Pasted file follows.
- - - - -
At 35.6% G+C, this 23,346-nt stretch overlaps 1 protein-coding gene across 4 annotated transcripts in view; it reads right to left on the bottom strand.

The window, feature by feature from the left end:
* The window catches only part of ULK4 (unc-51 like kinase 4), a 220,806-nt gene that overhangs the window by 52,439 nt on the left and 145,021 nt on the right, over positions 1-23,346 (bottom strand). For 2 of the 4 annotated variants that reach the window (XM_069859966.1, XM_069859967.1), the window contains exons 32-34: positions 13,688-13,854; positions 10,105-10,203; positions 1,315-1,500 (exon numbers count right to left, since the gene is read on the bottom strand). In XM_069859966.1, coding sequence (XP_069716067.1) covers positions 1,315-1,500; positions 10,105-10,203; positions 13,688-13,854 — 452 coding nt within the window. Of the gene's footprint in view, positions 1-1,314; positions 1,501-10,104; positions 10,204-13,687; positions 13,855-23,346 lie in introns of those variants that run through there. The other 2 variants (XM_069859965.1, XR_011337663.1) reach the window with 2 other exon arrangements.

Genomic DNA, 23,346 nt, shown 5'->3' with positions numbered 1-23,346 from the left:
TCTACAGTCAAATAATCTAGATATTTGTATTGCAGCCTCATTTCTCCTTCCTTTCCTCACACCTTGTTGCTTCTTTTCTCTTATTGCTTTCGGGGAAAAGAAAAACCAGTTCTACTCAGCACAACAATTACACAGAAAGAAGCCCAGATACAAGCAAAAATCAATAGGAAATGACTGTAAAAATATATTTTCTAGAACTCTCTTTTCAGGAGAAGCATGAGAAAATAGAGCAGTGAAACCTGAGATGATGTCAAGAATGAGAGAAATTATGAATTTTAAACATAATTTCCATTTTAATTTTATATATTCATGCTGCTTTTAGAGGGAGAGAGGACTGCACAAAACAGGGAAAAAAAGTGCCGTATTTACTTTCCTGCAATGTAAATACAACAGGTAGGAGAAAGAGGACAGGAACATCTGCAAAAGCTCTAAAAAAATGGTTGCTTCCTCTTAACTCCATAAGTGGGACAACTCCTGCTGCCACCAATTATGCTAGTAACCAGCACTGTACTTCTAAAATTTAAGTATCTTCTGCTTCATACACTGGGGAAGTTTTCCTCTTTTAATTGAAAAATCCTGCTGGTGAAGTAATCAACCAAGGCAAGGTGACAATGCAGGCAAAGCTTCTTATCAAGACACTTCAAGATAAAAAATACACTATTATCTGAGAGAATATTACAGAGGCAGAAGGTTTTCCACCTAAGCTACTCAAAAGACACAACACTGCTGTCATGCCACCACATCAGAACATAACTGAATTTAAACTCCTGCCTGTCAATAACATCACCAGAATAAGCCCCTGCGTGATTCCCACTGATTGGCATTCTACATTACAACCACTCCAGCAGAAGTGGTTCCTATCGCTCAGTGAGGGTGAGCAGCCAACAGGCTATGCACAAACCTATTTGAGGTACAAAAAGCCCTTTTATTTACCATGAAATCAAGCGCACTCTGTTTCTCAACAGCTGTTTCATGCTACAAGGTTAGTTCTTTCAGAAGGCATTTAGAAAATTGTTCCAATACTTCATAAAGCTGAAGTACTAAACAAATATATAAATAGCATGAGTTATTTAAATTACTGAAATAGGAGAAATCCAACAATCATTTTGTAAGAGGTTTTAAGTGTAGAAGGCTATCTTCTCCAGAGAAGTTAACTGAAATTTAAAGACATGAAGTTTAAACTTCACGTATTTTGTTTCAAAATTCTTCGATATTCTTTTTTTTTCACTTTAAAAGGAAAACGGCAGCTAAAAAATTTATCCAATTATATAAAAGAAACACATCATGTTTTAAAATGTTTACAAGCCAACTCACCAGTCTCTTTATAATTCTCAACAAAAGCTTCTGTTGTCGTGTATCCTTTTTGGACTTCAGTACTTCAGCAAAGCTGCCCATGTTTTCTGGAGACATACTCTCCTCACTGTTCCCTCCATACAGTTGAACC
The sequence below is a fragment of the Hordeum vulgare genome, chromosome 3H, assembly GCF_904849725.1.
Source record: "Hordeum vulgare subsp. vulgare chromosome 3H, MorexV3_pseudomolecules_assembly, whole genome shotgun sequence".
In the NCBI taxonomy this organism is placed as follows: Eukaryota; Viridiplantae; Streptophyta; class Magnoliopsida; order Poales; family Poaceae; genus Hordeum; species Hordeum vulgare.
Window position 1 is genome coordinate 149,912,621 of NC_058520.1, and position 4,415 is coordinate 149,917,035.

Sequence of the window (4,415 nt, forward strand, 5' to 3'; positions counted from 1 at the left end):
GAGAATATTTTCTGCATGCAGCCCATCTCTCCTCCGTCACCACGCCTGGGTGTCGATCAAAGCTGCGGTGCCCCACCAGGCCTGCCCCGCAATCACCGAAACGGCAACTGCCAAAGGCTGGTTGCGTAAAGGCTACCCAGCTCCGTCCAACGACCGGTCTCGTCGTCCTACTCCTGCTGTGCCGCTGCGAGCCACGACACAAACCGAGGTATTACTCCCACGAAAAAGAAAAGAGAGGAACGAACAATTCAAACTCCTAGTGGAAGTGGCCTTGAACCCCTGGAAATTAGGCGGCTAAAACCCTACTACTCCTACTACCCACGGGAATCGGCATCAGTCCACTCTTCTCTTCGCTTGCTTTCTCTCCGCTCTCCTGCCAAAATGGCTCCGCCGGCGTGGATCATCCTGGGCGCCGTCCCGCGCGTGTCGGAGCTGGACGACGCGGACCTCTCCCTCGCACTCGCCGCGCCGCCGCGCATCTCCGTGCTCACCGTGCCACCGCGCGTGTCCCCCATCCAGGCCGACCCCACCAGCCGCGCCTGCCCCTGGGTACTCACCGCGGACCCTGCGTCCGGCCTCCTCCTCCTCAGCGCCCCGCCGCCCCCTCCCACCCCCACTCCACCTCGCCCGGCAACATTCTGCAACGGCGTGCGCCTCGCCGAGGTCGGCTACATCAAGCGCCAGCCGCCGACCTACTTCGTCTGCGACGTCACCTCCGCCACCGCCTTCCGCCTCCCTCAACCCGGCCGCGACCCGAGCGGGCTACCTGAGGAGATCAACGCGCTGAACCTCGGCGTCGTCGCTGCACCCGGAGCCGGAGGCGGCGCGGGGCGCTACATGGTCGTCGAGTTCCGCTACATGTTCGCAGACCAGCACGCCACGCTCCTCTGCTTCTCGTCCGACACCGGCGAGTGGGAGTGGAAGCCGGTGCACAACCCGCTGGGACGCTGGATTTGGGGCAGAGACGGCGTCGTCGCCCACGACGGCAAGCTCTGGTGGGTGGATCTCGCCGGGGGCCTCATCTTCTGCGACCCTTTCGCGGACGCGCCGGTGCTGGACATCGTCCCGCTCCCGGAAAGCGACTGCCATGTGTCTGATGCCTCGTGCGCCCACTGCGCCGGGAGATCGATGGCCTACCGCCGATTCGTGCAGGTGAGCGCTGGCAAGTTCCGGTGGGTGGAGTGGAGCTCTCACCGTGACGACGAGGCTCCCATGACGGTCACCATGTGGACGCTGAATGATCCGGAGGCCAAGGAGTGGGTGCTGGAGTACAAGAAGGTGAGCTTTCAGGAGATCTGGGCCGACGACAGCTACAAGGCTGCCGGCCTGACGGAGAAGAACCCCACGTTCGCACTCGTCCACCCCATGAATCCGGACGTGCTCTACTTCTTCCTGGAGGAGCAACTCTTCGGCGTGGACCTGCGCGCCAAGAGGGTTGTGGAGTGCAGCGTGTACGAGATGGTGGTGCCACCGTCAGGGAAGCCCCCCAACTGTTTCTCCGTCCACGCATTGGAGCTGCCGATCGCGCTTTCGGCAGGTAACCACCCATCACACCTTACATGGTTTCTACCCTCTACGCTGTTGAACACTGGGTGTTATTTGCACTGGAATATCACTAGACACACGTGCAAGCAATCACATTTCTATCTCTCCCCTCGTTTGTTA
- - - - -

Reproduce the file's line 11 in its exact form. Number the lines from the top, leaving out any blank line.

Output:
GAGAATATTTTCTGCATGCAGCCCATCTCTCCTCCGTCACCACGCCTGGGTGTCGATCAAAGCTGCGGTGCCCCACCAGGCCTGCCCCGCAATCACCGAAACGGCAACTGCCAAAGGCTGGTTGCGTAAAGGCTACCCAGCTCCGTCCAACGACCGGTCTCGTCGTCCTACTCCTGCTGTGCCGCTGCGAGCCACGACACAAACCGAGGTATTACTCCCACGAAAAAGAAAAGAGAGGAACGAACAATTCAAACTCCTAGTGGAAGTGGCCTTGAACCCCTGGAAATTAGGCGGCTAAAACCCTACTACTCCTACTACCCACGGGAATCGGCATCAGTCCACTCTTCTCTTCGCTTGCTTTCTCTCCGCTCTCCTGCCAAAATGGCTCCGCCGGCGTGGATCATCCTGGGCGCCGTCCCGCGCGTGTCGGAGCTGGACGACGCGGACCTCTCCCTCGCACTCGCCGCGCCGCCGCGCATCTCCGTGCTCACCGTGCCACCGCGCGTGTCCCCCATCCAGGCCGACCCCACCAGCCGCGCCTGCCCCTGGGTACTCACCGCGGACCCTGCGTCCGGCCTCCTCCTCCTCAGCGCCCCGCCGCCCCCTCCCACCCCCACTCCACCTCGCCCGGCAACATTCTGCAACGGCGTGCGCCTCGCCGAGGTCGGCTACATCAAGCGCCAGCCGCCGACCTACTTCGTCTGCGACGTCACCTCCGCCACCGCCTTCCGCCTCCCTCAACCCGGCCGCGACCCGAGCGGGCTACCTGAGGAGATCAACGCGCTGAACCTCGGCGTCGTCGCTGCACCCGGAGCCGGAGGCGGCGCGGGGCGCTACATGGTCGTCGAGTTCCGCTACATGTTCGCAGACCAGCACGCCACGCTCCTCTGCTTCTCGTCCGACACCGGCGAGTGGGAGTGGAAGCCGGTGCACAACCCGCTGGGACGCTGGATTTGGGGCAGAGACGGCGTCGTCGCCCACGACGGCAAGCTCTGGTGGGTGGATCTCGCCGGGGGCCTCATCTTCTGCGACCCTTTCGCGGACGCGCCGGTGCTGGACATCGTCCCGCTCCCGGAAAGCGACTGCCATGTGTCTGATGCCTCGTGCGCCCACTGCGCCGGGAGATCGATGGCCTACCGCCGATTCGTGCAGGTGAGCGCTGGCAAGTTCCGGTGGGTGGAGTGGAGCTCTCACCGTGACGACGAGGCTCCCATGACGGTCACCATGTGGACGCTGAATGATCCGGAGGCCAAGGAGTGGGTGCTGGAGTACAAGAAGGTGAGCTTTCAGGAGATCTGGGCCGACGACAGCTACAAGGCTGCCGGCCTGACGGAGAAGAACCCCACGTTCGCACTCGTCCACCCCATGAATCCGGACGTGCTCTACTTCTTCCTGGAGGAGCAACTCTTCGGCGTGGACCTGCGCGCCAAGAGGGTTGTGGAGTGCAGCGTGTACGAGATGGTGGTGCCACCGTCAGGGAAGCCCCCCAACTGTTTCTCCGTCCACGCATTGGAGCTGCCGATCGCGCTTTCGGCAGGTAACCACCCATCACACCTTACATGGTTTCTACCCTCTACGCTGTTGAACACTGGGTGTTATTTGCACTGGAATATCACTAGACACACGTGCAAGCAATCACATTTCTATCTCTCCCCTCGTTTGTTA